Tate and Lyle sells historic sugar refining business
Britain's Tate and Lyle is bailing out of the business in which it built its fame and fortune, selling its European sugar operations to a US group on Thursday in order to focus on speciality products.
The British food group decided to break historic links dating back more than 130 years after finding that the sugar refining business, which it once dominated in Europe, is no longer as sweet as it used to be for profits.
Tate said in a statement that it signed a deal to sell its EU Sugar Refining operations (EUS) to American Sugar Refining (ASR) for 211 million pounds (257 million euros, 314 million dollars) to focus on speciality food products.
"Sugar refining has enjoyed a long and proud history within Tate & Lyle, but we believe the interests of this business and its employees are now best served by being part of a company for whom sugar refining is core," chief executive Javed Ahmed said in a company statement.
"Tate and Lyle's clear priority is to grow its speciality food ingredients business, supported by cash generated from bulk ingredients.
"This disposal will enable us to concentrate our resources on delivering our strategic objectives as we focus, fix and grow our business."
Tate's EUS unit includes cane sugar refineries in London and Lisbon, the Lyle's Golden Syrup factory in London, associated sugar and syrup brands, and the Tate and Lyle Process Technology consulting business.
The group's history dates back to 1878, when the Thames sugar refinery was opened in Silvertown, east London, by the group's founder Henry Tate, who bought the rights to sugar cube technology and introduced it to Britain.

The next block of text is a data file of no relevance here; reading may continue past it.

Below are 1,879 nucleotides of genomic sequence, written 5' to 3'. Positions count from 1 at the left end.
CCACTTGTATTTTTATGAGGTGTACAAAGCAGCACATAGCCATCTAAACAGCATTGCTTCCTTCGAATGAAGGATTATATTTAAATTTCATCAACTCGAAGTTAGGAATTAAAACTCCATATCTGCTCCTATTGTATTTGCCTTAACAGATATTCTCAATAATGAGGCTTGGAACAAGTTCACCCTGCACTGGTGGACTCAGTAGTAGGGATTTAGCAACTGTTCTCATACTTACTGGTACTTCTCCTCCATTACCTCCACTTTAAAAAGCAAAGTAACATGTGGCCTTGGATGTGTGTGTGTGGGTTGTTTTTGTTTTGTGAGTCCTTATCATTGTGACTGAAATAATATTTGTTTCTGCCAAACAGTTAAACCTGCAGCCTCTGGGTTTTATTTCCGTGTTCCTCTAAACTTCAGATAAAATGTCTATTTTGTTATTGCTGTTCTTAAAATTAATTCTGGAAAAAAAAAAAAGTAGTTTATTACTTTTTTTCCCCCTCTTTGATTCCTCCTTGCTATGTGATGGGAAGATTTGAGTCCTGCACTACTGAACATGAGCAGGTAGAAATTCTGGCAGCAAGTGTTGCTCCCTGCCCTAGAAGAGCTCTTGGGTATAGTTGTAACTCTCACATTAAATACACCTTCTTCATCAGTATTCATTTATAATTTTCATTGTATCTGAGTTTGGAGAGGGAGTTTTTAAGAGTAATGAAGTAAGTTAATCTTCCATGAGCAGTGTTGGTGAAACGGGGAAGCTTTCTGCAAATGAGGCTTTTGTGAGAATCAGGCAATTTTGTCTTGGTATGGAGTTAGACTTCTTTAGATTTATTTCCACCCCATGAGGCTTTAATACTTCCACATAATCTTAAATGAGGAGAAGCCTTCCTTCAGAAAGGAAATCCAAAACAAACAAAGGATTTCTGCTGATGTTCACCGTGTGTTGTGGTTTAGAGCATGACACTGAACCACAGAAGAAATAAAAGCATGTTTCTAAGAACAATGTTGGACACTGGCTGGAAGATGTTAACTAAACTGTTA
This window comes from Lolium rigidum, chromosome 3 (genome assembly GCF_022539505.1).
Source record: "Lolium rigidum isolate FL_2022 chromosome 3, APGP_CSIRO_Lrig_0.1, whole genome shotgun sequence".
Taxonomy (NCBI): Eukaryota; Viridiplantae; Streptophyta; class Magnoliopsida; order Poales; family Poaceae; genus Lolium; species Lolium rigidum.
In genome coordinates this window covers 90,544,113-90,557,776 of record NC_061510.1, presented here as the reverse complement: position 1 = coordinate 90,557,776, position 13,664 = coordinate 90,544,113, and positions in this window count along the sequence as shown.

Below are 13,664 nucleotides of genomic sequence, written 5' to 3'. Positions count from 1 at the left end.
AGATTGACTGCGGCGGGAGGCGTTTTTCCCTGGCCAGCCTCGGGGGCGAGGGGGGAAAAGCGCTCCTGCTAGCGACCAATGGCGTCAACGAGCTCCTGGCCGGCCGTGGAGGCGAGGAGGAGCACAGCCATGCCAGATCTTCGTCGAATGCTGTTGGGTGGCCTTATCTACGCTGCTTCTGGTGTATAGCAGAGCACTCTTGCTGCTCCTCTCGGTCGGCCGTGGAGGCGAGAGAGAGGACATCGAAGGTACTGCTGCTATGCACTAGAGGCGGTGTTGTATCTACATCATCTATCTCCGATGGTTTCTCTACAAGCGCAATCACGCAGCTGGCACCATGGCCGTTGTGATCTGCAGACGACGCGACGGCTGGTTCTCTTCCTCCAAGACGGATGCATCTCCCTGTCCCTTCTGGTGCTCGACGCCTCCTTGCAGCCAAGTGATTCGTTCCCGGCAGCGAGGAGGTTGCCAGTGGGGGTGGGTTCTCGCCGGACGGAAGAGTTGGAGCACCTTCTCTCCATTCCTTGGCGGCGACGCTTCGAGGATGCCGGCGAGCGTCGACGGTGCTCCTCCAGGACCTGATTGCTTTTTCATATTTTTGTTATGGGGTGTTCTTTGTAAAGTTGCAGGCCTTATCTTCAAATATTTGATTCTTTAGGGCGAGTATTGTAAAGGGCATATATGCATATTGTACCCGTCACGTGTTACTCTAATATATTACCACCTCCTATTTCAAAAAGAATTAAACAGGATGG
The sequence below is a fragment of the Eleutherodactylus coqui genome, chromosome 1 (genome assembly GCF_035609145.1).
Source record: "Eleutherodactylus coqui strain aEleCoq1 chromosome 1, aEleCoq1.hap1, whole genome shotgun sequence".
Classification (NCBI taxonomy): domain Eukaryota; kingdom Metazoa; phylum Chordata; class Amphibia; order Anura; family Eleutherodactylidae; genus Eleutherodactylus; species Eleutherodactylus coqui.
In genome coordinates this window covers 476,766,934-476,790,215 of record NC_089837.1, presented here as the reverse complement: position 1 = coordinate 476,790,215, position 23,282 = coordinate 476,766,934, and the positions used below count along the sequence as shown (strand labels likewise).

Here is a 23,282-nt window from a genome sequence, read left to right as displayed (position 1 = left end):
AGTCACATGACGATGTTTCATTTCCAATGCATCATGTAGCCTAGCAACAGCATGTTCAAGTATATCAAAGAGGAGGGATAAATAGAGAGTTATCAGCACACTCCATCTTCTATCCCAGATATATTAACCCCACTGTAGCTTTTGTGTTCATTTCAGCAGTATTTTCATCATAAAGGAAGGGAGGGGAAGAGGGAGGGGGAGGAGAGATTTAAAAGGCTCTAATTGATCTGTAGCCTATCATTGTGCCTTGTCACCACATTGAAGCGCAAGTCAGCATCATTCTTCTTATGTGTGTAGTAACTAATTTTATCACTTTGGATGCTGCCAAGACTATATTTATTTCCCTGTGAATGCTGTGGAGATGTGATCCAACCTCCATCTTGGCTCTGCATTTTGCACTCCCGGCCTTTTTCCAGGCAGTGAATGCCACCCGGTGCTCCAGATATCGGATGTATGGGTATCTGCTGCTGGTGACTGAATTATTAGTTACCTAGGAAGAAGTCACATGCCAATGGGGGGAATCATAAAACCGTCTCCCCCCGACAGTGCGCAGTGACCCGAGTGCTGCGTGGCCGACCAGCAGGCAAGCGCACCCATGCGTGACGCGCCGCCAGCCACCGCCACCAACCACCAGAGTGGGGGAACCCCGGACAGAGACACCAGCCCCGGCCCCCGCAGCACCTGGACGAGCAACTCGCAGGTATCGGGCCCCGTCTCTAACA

Abram Lyle then opened his own refinery in Plaistow, London, in 1883, finding huge success with the Golden Syrup brand.
The two rival groups, Henry Tate and Sons and Abram Lyle and Sons, merged in 1921 to create Tate and Lyle.
Currently, two-thirds of the British group's profits stem from higher-margin products like sweeteners, starches and ethanol.
ASR will bring together Tate's European sugar refining unit with the US and Canadian refining businesses that it purchased in 2001 and 2007. A spokesman added that there would be no job losses.
In recent years, Tate and Lyle had delivered a number of profits warnings owing to a weak dollar which created volatile sugar prices.
Investors welcomed the deal, bidding the company's shares higher despite a broadly weaker market to close up 1.05 percent at 454.4 pence.
"We can't avoid the pun that this looks like a very sweet deal for us," said Investec analyst Martin Deboo.
"We also think this is the right deal strategically. Our view has been that cane sugar refining in the EU is a challenged business model and we think that Tate should be able to find better uses for the cash."
© 2010 AFP